At the end of a trailer for The Danish Girl, in which he plays the leading role, Eddie Redmayne says proudly and emphatically, “For me this film is a reassertion of the profundity of love: what an extraordinary thing it can be, how it is not defined by gender, by sexuality, by anything – it’s about the soul.”
I have a link to the trailer in my previous blog. There I asked who could name the heresy being celebrated in this statement and articulate why it is so dangerous. As of this writing, a great many people properly named the heresy – the gnostic/Manichaean dualism that separates body and soul – but few commented on why this heresy is so dangerous.
There’s a fancy name for the separation of body and soul; perhaps you’ve heard of it. It’s called death. A culture that separates body and soul – by definition – is a culture of death. And the end result of a culture of death is … you guessed it: death.
[tweetthis]A culture that has separated body and soul is a culture that–by definition–doesn’t know what love is. -@cwestTOB[/tweetthis]
A culture that has separated body and soul is a culture that – by definition – doesn’t know what love is. Contrary to Redmayne’s assertion that love is merely “about the soul,” Pope Benedict XVI observes that it “is neither the spirit alone nor the body alone that loves: it is man, the person, a unified creature composed of body and soul, who loves. Only when both dimensions are truly united, does man attain his full stature. Only thus is love – eros – able to mature and attain its authentic grandeur” (God Is Love 5).
Saint John Paul II expressed this same important truth in this way: “As an incarnate spirit, that is, a soul which expresses itself in a body and a body informed by an immortal spirit, man is called to love in his unified totality. Love includes the human body, and the body is made a sharer in spiritual love” (Familiaris Consortio 11).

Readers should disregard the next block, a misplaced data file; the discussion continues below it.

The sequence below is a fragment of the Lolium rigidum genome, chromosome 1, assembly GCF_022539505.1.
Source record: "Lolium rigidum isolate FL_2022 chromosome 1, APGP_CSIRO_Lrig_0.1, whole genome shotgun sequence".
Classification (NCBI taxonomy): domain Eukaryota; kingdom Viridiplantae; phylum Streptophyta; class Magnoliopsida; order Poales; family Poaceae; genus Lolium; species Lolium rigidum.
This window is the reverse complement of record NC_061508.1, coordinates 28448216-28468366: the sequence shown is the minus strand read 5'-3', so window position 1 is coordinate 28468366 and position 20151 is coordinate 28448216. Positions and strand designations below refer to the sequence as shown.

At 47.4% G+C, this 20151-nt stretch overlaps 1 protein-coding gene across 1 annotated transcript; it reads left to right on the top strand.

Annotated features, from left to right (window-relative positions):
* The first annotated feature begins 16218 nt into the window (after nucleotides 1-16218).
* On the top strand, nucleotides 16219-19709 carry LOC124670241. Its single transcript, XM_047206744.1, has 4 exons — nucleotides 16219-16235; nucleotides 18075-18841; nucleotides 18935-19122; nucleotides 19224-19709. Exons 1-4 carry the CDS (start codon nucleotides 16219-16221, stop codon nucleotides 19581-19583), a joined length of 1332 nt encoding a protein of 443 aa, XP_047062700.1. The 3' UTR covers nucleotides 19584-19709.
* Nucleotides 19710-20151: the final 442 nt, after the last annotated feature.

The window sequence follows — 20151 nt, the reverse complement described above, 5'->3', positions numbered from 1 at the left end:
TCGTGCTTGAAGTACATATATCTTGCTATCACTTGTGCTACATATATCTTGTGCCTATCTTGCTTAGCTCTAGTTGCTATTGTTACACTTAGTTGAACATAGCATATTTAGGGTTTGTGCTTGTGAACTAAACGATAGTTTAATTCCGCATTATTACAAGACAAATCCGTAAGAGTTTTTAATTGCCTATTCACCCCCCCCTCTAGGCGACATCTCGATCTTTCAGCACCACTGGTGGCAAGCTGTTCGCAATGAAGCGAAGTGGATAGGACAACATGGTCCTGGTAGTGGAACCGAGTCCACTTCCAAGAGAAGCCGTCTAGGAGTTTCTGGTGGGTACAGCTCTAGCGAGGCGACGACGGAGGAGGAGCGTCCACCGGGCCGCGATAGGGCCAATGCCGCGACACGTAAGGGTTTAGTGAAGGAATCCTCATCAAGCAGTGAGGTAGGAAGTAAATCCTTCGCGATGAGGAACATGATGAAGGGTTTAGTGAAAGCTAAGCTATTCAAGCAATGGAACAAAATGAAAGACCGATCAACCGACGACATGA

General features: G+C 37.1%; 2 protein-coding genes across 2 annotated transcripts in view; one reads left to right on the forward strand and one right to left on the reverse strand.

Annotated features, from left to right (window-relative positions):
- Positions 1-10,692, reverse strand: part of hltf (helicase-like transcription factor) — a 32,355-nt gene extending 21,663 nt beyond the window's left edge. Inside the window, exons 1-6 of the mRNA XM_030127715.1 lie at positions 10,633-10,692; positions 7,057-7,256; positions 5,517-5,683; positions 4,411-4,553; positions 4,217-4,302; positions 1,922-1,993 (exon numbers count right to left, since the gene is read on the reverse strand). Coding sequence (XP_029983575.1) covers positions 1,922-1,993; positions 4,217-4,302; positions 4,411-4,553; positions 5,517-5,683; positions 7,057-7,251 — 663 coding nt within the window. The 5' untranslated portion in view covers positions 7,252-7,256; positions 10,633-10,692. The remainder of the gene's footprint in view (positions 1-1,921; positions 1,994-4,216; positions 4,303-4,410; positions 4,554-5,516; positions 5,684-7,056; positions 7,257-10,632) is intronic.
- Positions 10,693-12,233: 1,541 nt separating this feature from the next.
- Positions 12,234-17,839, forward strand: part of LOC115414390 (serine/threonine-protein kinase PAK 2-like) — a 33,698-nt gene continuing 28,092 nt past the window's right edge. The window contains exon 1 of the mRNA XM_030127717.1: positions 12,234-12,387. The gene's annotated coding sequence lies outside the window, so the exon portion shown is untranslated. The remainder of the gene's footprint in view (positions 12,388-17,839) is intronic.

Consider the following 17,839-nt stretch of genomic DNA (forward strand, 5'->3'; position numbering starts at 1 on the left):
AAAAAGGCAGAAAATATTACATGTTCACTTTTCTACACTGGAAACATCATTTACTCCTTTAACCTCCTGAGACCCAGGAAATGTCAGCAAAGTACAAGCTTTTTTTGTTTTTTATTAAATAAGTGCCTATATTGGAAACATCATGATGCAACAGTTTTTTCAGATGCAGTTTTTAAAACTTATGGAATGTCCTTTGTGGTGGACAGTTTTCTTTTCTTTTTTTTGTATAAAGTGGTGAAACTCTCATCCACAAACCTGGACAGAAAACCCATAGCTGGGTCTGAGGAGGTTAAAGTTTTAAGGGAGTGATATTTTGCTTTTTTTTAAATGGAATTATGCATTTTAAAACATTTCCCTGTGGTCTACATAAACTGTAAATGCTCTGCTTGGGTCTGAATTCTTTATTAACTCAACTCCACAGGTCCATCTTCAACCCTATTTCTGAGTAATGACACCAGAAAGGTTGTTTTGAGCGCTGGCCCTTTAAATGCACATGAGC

Redmayne’s unabashed embrace of this ancient dualistic body-soul split is evidence, as John Paul II affirmed, that
the human family is facing the challenge of a new Manichaeism, in which body and spirit are put in radical opposition; the body does not receive life from the spirit, and the spirit does not give life to the body. Man thus ceases to live as a person and a subject. Regardless of all intentions and declarations to the contrary, he becomes merely an object. This neo-Manichaean culture has led, for example, to human sexuality being regarded more as an area for manipulation and exploitation than as the basis of that primordial wonder which led Adam on the morning of creation to exclaim before Eve: “This at last is bone of my bones and flesh of my flesh” (Gen 2:23). This same wonder is echoed in the words of the Song of Solomon: “You have ravished my heart, my sister, my bride, you have ravished my heart with a glance of your eyes” (Song 4:9). How far removed are some modern ideas from the profound understanding of masculinity and femininity found in divine revelation! (Letter to Families 19).
Unless we reclaim this “profound understanding of masculinity and femininity found in divine revelation” our future is in peril. For such a time as this have we been given Saint John Paul II’s Theology of the Body. Please help us at The Cor Project to spread this healing, liberating vision of life and love by sharing our introductory CD (available at bulk discount) with friends, family, and parishioners. Learn more here.
Image: Focus Features